Meet an Aging Studies Minor
An Interview with Emily Laino, ’17
Emily Laino is a senior Health Care Management major in the School of Health Sciences and Human Performance, with a minor in Aging Studies.
Where do you currently work and what are your primary job functions?
Emily is a senior health care management major with minors in business and aging studies. She has an interest in long-term care and is currently the intern for the executive director of Longview in Ithaca, NY. She also has an internship lined up with the CFO of Kendal at Ithaca for the Spring of 2017. While being a full-time student, she also works as an office assistant at the Gerontology Institute where she has helped with the State Society on Aging conference and worked on a variety of internal projects.
Briefly describe your post-graduation plans.
After graduation she plans to work in long-term care whether it be in management or finances. She wants to gain some real world experience in long-term care and then decide what she wants to go to graduate school. Currently, she plans to work for several years and then go for her Masters in Health Administration.
What was your best experience with the Gerontology Institute/Aging Studies?
Her best experience with the Gerontology Institute has been the amazing faculty and staff she has had the pleasure of working with and being taught by. She has taken many aging studies courses for her minor and really enjoyed the discussions and content of each and every one of them.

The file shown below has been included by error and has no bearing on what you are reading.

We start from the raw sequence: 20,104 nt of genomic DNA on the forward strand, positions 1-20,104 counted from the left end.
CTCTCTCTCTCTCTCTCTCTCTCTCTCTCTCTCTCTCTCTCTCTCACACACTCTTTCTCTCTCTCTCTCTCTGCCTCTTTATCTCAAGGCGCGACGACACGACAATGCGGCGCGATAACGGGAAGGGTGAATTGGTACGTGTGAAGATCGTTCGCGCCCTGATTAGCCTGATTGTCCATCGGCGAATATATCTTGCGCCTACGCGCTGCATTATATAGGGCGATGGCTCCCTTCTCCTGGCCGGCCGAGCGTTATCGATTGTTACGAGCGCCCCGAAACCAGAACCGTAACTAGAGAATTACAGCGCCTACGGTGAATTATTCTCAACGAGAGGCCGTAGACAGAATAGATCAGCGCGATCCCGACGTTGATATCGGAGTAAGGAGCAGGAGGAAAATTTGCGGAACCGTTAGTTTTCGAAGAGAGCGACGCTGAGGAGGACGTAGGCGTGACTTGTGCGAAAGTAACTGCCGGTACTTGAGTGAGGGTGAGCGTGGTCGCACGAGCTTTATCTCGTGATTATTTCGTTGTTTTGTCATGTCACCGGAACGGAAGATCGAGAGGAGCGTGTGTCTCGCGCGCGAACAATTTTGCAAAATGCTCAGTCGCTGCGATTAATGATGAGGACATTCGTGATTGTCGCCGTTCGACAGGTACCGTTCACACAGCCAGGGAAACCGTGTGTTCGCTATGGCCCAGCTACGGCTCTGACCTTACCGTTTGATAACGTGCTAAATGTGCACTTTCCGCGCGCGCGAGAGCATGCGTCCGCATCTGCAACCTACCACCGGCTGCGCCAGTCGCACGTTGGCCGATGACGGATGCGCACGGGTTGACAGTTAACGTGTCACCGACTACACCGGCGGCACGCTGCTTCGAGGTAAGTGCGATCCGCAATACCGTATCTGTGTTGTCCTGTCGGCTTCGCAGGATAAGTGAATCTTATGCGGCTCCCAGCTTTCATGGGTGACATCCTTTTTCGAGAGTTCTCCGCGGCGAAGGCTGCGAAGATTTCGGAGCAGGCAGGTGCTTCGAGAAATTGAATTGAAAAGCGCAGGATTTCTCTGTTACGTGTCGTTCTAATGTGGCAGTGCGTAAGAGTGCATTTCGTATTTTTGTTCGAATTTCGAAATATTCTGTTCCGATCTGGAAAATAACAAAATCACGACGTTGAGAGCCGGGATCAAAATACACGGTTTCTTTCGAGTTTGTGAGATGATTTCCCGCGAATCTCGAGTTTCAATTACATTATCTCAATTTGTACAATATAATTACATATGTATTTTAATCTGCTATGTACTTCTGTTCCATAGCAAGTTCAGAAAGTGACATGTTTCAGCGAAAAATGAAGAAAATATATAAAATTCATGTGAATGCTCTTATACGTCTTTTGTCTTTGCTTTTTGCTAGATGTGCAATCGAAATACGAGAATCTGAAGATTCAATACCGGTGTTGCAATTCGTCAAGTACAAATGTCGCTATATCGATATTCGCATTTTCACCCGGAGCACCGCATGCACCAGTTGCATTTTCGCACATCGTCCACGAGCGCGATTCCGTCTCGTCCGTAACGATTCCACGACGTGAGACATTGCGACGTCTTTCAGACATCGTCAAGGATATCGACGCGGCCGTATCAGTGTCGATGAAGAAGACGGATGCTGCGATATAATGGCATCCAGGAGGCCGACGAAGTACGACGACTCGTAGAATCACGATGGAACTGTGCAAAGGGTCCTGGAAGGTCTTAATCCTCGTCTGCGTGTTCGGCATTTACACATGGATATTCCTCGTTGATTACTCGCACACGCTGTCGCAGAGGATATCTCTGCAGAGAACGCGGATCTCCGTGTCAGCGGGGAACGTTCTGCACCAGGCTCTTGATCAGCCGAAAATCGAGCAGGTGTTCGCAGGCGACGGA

Why should students consider a major or minor in gerontology?
Students should consider gerontology as a major or minor because aging is an inevitable part of life. There is so much going on in politics in regards to Medicare and Social Security which will have an effect on older adults. Understanding issues in aging across the disciplines is highly important in her opinion and will benefit all people in many facets of life both personally and professionally.
What has been your favorite experience working with older adults?
For her fieldwork in gerontology she went to Longview for about 8 hours a week and was paired with one of the residents who was in assisted living. Her name was Lucille Tompkins and they spent one day a week together talking, crocheting, and eating lunch together. Lucille taught her how to crochet hats because she crocheted baby hats for newborns at Cayuga Medical Center. Emily’s time spent with Lucille was very memorable and one of her favorite experiences she’s had with an older adult.
What is one piece of advice you would offer current gerontology majors/minors?
As a senior gerontology minor she would advise other students to e-mail the gerontology faculty members to inquire about the content of the courses that are being offered to decide which classes sound the most interesting. She found that the four years of college pass by very quickly and it is important to really invest yourself in the classes you find most intriguing.